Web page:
This year’s WWDC track listing has a focus that seems evenly split between between OS X and iOS development. There’s also a fairly even amount of material for both experienced Mac and iOS developers as well as those new to developing for Apple’s platforms. One track that Apple appears to have axed from WWDC 2012, however, is the IT or enterprise technologies track.
An IT or enterprise technology track has not been a guaranteed WWDC staple, but Apple has offered several times over the past decade. The track, which typically comprises the only non-developer events at WWDC, has always offered large enterprises and IT professionals things that they rarely get from Apple – a roadmap or sense of where Apple is heading technologically as well as insights from Apple engineers and other Apple-focsed IT professionals.
For major IT leaders and decision makers, the sense of a roadmap from Apple is an important feature. Guidance like that is something that virtually every company that provides devices or software to businesses offers to some extent. Apple, of course, keeps future products and features under wraps – but it does offer developers and other WWDC attendees a lot of insight into the upcoming versions of OS X and iOS (and sometimes even future hardware). Apple has even actually occasionally pushed WWDC as its version of an enterprise roadmap over the years.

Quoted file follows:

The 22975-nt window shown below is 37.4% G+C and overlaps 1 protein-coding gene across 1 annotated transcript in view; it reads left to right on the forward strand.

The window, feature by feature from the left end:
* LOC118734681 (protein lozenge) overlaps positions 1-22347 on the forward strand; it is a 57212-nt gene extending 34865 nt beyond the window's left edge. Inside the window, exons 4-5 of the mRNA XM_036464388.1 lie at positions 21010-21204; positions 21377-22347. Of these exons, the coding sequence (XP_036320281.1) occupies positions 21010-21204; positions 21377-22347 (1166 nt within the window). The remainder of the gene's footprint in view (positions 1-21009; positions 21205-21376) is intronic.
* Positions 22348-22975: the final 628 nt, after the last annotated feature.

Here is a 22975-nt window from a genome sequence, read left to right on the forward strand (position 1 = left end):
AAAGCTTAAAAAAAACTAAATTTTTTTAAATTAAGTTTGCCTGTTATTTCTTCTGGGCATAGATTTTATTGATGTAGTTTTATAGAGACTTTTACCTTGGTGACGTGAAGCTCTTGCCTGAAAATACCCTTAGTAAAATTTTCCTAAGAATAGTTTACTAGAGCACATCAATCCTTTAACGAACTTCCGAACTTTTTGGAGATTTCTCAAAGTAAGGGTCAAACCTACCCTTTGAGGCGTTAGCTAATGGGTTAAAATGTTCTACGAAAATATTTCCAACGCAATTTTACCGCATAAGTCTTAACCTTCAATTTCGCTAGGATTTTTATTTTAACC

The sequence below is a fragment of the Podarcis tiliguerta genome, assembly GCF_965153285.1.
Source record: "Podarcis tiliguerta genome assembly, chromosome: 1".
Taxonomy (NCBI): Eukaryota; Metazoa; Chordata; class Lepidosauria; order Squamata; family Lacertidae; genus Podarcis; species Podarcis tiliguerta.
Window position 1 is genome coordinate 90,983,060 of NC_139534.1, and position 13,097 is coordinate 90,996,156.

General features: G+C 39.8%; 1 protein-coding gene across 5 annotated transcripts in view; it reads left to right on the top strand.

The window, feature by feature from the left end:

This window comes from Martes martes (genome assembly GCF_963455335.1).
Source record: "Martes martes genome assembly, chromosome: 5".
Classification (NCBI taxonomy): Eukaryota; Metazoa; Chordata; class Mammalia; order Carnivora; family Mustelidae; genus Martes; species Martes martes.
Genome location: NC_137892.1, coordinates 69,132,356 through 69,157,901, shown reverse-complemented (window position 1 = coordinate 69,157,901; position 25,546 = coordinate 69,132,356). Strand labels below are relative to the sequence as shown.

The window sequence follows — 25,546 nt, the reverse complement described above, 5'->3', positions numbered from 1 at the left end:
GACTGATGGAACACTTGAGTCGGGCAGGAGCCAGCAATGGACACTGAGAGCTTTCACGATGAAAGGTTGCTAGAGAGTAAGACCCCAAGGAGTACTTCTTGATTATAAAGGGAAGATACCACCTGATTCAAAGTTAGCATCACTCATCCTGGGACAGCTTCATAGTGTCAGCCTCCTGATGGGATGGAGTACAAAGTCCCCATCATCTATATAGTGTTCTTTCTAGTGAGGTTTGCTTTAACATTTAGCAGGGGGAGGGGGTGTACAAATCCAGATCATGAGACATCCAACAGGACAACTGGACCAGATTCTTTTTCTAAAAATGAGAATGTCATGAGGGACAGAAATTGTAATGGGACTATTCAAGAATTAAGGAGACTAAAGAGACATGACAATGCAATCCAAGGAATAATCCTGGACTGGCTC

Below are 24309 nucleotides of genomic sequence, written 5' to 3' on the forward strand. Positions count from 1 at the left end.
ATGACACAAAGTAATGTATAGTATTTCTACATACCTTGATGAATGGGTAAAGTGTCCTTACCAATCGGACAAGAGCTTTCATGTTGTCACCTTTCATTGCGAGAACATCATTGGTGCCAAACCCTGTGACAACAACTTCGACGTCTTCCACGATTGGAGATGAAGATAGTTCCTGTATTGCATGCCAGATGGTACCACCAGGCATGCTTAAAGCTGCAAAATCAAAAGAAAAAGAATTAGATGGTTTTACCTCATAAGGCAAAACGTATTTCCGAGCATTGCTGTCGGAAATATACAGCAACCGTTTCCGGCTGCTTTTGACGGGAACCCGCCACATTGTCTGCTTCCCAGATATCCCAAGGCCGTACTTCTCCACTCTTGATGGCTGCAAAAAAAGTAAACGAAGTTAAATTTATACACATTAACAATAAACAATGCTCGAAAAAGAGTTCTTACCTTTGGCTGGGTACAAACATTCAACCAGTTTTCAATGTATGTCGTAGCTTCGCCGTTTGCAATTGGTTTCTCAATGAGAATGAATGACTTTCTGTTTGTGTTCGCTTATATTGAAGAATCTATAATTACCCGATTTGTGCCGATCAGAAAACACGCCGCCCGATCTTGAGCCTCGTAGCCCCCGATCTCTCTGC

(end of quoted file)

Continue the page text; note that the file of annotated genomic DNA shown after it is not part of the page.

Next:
WWDC is the only place where Apple offers that level of disclosure about its plans – all under NDA, of course.
It isn’t entirely surprising to see Apple cut some of the enterprise and IT offerings from WWDC. After all, the company no longer produces data center hardware like the Xserve. Even its server OS seems to be going through an identity crisis with Lion Server seemingly like a transitionary release moving from enterprise to small business needs. That means the company has less enterprise knowledge that it needs to impart to IT leaders and systems/network admins.
Perhaps, more importantly, Apple-centric IT organizations began taking up some of the slack a couple of years ago when Apple focused WWDC on iOS alone. That has led to regional and national events across the country. MacTech is the undisputed champion of such evens with its own national conference in the fall and several smaller and more focused events year-round in a number of major metropolitan areas. Another great offering is the Penn State MacAdmins Conference that kicks off next week (and posts session materials online for those who can’t attend). These events don’t offer as much insight into Apple’s plans as WWDC, but they arguably provide Mac and iOS IT professionals with more targeted learning and networking opportunities.